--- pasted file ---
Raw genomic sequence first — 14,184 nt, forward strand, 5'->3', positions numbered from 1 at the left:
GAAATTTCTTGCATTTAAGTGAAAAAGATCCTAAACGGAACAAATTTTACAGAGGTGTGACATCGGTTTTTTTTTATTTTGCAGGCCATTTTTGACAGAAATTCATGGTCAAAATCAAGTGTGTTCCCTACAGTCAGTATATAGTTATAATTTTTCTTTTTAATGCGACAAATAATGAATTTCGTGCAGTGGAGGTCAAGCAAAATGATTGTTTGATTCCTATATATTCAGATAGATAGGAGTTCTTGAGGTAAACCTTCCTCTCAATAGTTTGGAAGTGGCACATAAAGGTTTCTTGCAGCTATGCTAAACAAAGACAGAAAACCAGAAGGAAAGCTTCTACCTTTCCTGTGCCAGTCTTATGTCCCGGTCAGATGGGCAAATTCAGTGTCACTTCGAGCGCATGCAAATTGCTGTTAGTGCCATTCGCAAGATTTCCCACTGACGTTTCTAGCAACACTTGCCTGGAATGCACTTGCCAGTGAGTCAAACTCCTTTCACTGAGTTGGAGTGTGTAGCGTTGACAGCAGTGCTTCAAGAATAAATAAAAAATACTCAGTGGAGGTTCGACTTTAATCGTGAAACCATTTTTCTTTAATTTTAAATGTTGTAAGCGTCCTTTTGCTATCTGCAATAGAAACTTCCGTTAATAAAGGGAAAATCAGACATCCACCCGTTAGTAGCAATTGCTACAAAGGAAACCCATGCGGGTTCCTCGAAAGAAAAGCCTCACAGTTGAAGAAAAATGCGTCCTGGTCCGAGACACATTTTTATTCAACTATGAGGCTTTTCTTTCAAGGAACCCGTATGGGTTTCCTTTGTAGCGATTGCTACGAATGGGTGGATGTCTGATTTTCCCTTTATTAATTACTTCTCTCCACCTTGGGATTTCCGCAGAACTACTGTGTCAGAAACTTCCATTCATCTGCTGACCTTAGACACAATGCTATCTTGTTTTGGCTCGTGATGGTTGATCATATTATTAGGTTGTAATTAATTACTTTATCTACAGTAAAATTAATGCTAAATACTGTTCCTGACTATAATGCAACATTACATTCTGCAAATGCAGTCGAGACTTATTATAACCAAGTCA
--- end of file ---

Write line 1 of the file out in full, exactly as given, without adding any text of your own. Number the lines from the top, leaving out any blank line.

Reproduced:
Raw genomic sequence first — 14,184 nt, forward strand, 5'->3', positions numbered from 1 at the left: